Meeting Management Make it Productive

Meetings are among the most overused and underutilized of all management tools, yet planning and conducting a meetings is not difficult. While there are no magic formulas to guarantee success, there are a number of simple procedures that effective managers employ to improve the quality of their meetings.

There are, of course, many different kinds of meetings, ranging from two-person interchanges all the way up to industry-wide conventions with thousands of participants. Most management meetings, however, involve relatively small groups of people in a single organization. This training will concentrate on a number of techniques for running these kinds of management meetings more effectively.

Our program is divided into the planning activities to carry out before a meeting and the leadership activities to engage in during the meeting. Both kinds of work are essential: the most thorough preparation in the world will be wasted if you are careless during the meeting, while even outstanding meeting leadership rarely overcomes poor planning.


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"I enjoyed the group interaction and the leader's energy level while presenting the material. The session was excellent."
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Have someone present to take concise notes for any necessary distribution. -- Distribute minutes promptly, within 24 hours. -- Try holding some meetings with everyone standing. More gets done in less time. -- Minimize "small talk." Do not contribute to unnecessary conversation yourself. -- Spend a few minutes at the end to critique the meeting just concluded. -- Read a good book on how to conduct better meetings. -- Be prepared for the meeting. Resist tangents. Stay on course. -- Consider alternatives to meetings, such as telephone conference calls.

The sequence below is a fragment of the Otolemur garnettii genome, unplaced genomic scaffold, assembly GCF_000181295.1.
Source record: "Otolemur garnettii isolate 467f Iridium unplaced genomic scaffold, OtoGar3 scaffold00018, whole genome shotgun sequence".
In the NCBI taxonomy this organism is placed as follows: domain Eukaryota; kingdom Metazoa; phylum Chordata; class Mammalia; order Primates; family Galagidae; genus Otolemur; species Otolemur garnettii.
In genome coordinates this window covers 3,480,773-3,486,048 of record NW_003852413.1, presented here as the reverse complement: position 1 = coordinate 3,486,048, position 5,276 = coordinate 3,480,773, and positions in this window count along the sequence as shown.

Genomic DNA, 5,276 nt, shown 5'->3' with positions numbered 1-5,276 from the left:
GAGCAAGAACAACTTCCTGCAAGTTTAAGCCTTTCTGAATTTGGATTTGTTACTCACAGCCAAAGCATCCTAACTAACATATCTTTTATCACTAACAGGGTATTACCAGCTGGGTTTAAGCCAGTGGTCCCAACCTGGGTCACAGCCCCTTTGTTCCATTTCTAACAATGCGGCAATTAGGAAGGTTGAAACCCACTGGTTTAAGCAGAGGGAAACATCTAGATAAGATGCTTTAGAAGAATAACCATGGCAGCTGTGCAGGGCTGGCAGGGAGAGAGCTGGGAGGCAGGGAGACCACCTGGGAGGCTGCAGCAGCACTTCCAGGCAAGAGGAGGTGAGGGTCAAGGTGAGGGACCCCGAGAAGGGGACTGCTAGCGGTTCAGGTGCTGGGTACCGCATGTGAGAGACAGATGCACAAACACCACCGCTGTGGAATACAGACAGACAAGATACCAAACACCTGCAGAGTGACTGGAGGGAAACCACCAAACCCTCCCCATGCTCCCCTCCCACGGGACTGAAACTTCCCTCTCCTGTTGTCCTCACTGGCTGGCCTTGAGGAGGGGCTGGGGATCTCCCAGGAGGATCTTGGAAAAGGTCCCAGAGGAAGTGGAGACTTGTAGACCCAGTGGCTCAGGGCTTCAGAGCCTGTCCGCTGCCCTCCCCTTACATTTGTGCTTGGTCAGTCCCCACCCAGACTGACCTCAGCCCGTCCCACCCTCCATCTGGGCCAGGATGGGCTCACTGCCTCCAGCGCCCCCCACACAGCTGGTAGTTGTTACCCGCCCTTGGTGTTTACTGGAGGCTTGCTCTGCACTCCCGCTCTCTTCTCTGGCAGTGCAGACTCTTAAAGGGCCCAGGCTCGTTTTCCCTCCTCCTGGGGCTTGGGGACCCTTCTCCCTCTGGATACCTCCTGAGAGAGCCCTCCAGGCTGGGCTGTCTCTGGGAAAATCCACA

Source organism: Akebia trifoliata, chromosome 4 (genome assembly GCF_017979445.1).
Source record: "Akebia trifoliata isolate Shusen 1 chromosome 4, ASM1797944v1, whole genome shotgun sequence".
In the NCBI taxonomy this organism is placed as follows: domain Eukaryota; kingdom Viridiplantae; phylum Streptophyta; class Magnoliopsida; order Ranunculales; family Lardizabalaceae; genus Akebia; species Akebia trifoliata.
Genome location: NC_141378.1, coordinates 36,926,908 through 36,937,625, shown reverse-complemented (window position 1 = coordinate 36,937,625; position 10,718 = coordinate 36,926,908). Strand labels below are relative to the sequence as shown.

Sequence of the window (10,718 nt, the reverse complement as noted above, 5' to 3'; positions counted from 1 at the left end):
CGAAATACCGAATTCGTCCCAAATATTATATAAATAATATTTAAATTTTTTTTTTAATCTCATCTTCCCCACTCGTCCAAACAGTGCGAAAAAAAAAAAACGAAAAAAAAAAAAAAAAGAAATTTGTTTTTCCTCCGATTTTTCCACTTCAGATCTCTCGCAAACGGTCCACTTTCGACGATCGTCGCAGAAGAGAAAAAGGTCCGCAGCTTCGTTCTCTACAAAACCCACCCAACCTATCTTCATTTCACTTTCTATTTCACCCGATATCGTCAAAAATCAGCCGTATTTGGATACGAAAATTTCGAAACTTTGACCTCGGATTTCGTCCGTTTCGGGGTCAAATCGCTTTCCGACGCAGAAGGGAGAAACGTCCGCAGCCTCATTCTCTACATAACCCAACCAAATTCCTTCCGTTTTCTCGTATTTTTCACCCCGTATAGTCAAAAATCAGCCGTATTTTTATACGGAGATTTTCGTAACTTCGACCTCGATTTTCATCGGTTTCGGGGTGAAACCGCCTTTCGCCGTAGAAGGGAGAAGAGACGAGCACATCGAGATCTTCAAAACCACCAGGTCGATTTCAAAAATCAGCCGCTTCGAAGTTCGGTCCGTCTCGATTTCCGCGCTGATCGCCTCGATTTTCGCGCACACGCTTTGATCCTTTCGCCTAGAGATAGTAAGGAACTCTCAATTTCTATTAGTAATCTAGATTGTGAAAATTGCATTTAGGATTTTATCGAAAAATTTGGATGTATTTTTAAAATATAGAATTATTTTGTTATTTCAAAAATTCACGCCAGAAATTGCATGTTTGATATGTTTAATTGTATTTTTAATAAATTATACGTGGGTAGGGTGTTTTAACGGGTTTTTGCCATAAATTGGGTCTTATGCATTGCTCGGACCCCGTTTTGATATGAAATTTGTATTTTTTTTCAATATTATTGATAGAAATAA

You can schedule all the meetings you want to, and if you are not prepared to take charge then you’re wasting your time. The time you invest planning a meeting is time well spent. The sooner you take action, the sooner you can enjoy the fruit of a productive meeting. Before you schedule a meeting, determine its purpose and necessity. Document specifically what you expect to accomplish during the meeting (including goals and objectives). A clearly written plan allows you to focus solely on the issues you need to address. Next, determine whether this purpose can be more efficiently achieved by some other means, such as a phone call, a written memo, or an informal conversation.


Keep the size of the meeting as small as possible. The larger the group, the more complicated communication becomes and the more garbled the purpose may get. For example, with a group of two, there are two communication channels, add a third person and six channels have been created. With each additional person, the number of communication channels increases expedientially. When selecting participants for the meeting, consider the following criteria: -- expertise in the topics -- contribution to the discussion -- pre-existing personal conflicts -need for new information.